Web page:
My favorite story that has made its way back to me is this: the amount of pain medicine needed to control the pain of the tumors impinging on the nerves of my spine was also enough to slow my breathing. While in the hospital with my friend, Megan, from time to time the pulse oximeter would beep to let them know that the oxygen saturation of my blood was too low and I needed to breathe more deeply. Apparently, every time it would ring out I would grumble, “I’m breathing!” Sweet Megan would brush my hair back and say kindly, “I know, honey, but I need you to take some deep breaths now.” To which I would reply angrily, “I think I know how to breathe!”

Nice to know that one of the first things to go is my manners. Well, you know, and breathing.

In better sleeping news, this adorable sleepover happened while I was out!

7069551_orig

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Finally, answers

Thursday night, I was admitted to my hometown hospital in awful pain. After three days and two nights trying to get my pain under control, last night I was transferred by ambulance to the University of Wisconsin Hospital in Madison.

I just got out of a three-hour MRI and, as I returned to my room, I was greeted by my oncologist who told me that the tumor that had been stable while I was on the chemo had grown dramatically in the last seven weeks and now requires surgery (probably before Friday) and then weeks of radiation.

I’m sorry, that’s all I know right now. Thank you from the bottom of my heart for all the good wishes and prayers! They made all of this bearable.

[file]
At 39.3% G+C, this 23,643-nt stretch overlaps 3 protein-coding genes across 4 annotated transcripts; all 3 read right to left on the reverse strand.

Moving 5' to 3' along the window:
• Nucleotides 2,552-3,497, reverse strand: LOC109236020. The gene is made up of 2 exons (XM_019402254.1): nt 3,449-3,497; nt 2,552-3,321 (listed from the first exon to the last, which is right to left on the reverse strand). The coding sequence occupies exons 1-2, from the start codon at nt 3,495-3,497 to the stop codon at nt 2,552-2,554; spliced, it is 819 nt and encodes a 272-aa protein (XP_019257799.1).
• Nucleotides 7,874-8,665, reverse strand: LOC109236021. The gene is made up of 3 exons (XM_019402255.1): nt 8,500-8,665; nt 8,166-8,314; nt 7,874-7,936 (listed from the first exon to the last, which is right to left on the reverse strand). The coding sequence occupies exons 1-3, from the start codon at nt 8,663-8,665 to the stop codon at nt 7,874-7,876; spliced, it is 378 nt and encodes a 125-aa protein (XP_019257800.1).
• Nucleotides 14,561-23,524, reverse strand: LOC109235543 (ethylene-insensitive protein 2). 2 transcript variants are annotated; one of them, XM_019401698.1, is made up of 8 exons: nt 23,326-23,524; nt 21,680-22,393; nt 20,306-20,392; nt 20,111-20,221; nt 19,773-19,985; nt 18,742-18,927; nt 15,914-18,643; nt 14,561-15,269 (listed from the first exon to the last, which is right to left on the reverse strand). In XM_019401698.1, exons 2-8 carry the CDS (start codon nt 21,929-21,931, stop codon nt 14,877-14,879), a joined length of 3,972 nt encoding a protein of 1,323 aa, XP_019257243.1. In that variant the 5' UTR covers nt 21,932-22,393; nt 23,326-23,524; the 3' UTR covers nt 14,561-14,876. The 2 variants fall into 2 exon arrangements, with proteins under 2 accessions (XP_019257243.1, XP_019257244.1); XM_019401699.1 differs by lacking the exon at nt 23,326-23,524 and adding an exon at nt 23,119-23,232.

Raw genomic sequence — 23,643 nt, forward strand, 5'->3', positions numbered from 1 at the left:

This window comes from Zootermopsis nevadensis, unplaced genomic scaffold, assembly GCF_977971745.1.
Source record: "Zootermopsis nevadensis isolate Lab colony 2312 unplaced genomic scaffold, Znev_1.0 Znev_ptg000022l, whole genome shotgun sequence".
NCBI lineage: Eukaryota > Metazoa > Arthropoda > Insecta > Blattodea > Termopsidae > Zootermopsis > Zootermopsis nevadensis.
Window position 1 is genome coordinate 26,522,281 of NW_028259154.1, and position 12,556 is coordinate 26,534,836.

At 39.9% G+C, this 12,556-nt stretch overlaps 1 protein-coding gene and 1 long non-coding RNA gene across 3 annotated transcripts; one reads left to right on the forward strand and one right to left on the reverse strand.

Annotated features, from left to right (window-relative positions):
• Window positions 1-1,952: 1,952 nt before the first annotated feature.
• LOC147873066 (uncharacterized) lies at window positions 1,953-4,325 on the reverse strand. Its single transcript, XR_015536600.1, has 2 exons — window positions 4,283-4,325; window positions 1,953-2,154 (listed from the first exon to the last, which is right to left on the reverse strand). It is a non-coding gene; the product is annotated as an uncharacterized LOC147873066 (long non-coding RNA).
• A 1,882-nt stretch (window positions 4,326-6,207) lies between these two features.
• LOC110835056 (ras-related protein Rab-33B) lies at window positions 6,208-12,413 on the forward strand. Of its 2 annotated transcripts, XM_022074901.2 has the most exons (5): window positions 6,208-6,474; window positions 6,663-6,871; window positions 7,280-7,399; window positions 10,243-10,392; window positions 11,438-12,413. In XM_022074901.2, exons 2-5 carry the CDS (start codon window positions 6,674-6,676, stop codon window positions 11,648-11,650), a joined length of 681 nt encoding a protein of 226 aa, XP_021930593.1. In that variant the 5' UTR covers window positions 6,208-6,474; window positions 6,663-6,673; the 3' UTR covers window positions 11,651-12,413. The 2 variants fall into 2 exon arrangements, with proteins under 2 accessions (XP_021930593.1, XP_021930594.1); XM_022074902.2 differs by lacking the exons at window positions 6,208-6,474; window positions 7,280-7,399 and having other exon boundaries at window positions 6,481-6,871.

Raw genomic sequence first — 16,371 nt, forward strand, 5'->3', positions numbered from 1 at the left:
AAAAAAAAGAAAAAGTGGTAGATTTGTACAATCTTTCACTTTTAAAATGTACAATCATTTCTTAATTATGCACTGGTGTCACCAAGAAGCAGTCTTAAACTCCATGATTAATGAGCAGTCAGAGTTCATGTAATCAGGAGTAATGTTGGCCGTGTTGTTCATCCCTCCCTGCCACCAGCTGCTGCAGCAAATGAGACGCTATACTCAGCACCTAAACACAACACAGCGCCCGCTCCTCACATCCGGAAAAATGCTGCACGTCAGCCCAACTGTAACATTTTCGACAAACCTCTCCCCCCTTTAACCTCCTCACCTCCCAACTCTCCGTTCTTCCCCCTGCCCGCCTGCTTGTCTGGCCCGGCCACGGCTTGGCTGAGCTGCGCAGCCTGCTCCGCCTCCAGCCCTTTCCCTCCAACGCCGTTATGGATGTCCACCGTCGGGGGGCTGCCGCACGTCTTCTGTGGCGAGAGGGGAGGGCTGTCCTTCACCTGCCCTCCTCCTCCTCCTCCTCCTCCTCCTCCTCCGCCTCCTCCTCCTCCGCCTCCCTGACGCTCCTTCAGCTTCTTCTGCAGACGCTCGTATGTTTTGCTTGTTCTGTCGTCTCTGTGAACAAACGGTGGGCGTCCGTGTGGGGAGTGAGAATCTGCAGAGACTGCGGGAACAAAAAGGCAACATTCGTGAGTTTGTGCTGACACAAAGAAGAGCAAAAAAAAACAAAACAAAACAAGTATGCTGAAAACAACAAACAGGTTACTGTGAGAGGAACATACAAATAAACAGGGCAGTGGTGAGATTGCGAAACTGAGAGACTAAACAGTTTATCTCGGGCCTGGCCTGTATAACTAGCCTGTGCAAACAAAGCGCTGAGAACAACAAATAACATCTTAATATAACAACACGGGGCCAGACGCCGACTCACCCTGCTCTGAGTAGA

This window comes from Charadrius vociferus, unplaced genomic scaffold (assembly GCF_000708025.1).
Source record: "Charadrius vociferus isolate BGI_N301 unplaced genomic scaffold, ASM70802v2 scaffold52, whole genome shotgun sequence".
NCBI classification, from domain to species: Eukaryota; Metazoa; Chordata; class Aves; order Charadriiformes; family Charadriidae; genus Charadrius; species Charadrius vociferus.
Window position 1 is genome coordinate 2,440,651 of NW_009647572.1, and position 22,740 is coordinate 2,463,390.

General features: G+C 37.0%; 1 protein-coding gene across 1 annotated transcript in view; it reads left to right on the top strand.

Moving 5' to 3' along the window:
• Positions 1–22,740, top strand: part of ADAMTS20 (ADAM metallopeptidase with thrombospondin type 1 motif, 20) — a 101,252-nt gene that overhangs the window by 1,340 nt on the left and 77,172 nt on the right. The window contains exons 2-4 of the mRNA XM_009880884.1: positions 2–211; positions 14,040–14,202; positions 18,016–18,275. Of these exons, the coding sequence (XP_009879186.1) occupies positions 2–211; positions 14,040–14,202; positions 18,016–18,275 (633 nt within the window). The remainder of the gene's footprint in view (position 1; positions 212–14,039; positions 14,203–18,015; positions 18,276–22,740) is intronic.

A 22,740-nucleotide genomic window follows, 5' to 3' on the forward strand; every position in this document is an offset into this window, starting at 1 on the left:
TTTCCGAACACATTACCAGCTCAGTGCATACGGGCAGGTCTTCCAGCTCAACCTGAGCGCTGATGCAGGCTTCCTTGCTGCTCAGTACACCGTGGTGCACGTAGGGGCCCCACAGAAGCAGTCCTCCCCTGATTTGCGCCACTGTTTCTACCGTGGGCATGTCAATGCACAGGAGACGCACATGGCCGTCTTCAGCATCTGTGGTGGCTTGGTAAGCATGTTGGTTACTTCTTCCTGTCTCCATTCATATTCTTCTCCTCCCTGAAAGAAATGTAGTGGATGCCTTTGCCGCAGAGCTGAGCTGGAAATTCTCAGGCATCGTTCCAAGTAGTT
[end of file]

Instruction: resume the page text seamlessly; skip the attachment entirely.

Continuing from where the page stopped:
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More than I can take

It’s almost 1am and I can’t sleep; the pain is excruciating. The only relief I’ve been able to get was from an amount of Percocet so high it made me unable to function from exhaustion and nausea.

Claudia sobbed for an hour today when I told her I couldn’t drive her to Ft. Dodge for camp so I’m determined to make it through the night without the Percocet so I’m clearheaded for the drive in the morning. And the oncologist has scheduled an MRI for Monday in Madison which seems both a million years and miles away.

Right now, I could swing being a patient or a mom, but trying to do both is killing me.

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More excitement that I can handle

Two days ago I threw my back out playing Just Dance at a Fourth of July get together because that’s how I roll. The last two days have been painful, but it had been getting better… until tonight.

Moments ago I raised my arm just to waist height while trying to put away leftovers after dinner and was knocked to the floor in tremendous pain. Unable to stand up or even sit, I hunched on all fours on the floor and put the Lamaze breathing I never got to use in my three C-sections to work. Claudia came rushing in and stated, “At safety camp they told us if our mom or dad was on the floor couldn’t get up we should call 911,” which, for some reason, made me laugh, which made the pain shooting through my spine worse.

The moral of the story? I need to find more exciting ways to explain my Gollum-like posture. This throwing-my-back-out-while-sneezing crap is getting old. Who’s up for skydiving? Or toddling with the bulls?

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Independence Day

Fourth of July parade!
6303238_origYou haven’t seen the Fourth of July until you’ve seen a small town do the Fourth! The parade was over an hour long, the kids got pounds of candy, and you know everyone lined up for miles!

8635636_origThe kids and I love Eric very much but even we can’t look at his name on this float. Turn away, Claudia!